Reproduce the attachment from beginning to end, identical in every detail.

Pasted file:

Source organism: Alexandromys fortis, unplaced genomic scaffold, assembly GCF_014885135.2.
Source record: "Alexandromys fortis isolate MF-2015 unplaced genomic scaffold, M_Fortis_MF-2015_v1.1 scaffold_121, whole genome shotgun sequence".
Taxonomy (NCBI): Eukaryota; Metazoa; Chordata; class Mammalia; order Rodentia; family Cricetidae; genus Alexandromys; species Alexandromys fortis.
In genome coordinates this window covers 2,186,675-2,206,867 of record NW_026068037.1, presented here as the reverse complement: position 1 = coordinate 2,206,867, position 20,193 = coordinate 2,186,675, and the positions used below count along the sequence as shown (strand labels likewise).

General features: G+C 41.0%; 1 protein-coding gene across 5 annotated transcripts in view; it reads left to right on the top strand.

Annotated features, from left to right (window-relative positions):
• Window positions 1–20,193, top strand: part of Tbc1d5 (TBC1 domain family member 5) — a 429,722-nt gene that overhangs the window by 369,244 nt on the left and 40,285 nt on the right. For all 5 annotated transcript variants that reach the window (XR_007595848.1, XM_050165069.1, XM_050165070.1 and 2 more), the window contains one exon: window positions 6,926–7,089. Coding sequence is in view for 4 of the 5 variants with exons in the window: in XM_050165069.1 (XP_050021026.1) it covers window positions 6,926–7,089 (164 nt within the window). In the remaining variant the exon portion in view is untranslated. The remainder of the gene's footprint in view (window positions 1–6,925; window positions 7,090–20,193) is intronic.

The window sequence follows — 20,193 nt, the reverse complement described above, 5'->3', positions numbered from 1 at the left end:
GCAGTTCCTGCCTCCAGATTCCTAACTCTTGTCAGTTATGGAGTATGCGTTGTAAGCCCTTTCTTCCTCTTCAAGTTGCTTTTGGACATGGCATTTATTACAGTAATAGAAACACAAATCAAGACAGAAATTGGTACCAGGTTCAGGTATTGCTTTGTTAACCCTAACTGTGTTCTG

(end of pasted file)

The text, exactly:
Source organism: Alexandromys fortis, unplaced genomic scaffold, assembly GCF_014885135.2.
Source record: "Alexandromys fortis isolate MF-2015 unplaced genomic scaffold, M_Fortis_MF-2015_v1.1 scaffold_121, whole genome shotgun sequence".
Taxonomy (NCBI): Eukaryota; Metazoa; Chordata; class Mammalia; order Rodentia; family Cricetidae; genus Alexandromys; species Alexandromys fortis.
In genome coordinates this window covers 2,186,675-2,206,867 of record NW_026068037.1, presented here as the reverse complement: position 1 = coordinate 2,206,867, position 20,193 = coordinate 2,186,675, and the positions used below count along the sequence as shown (strand labels likewise).

General features: G+C 41.0%; 1 protein-coding gene across 5 annotated transcripts in view; it reads left to right on the top strand.

Annotated features, from left to right (window-relative positions):
• Window positions 1–20,193, top strand: part of Tbc1d5 (TBC1 domain family member 5) — a 429,722-nt gene that overhangs the window by 369,244 nt on the left and 40,285 nt on the right. For all 5 annotated transcript variants that reach the window (XR_007595848.1, XM_050165069.1, XM_050165070.1 and 2 more), the window contains one exon: window positions 6,926–7,089. Coding sequence is in view for 4 of the 5 variants with exons in the window: in XM_050165069.1 (XP_050021026.1) it covers window positions 6,926–7,089 (164 nt within the window). In the remaining variant the exon portion in view is untranslated. The remainder of the gene's footprint in view (window positions 1–6,925; window positions 7,090–20,193) is intronic.

The window sequence follows — 20,193 nt, the reverse complement described above, 5'->3', positions numbered from 1 at the left end:
GCAGTTCCTGCCTCCAGATTCCTAACTCTTGTCAGTTATGGAGTATGCGTTGTAAGCCCTTTCTTCCTCTTCAAGTTGCTTTTGGACATGGCATTTATTACAGTAATAGAAACACAAATCAAGACAGAAATTGGTACCAGGTTCAGGTATTGCTTTGTTAACCCTAACTGTGTTCTG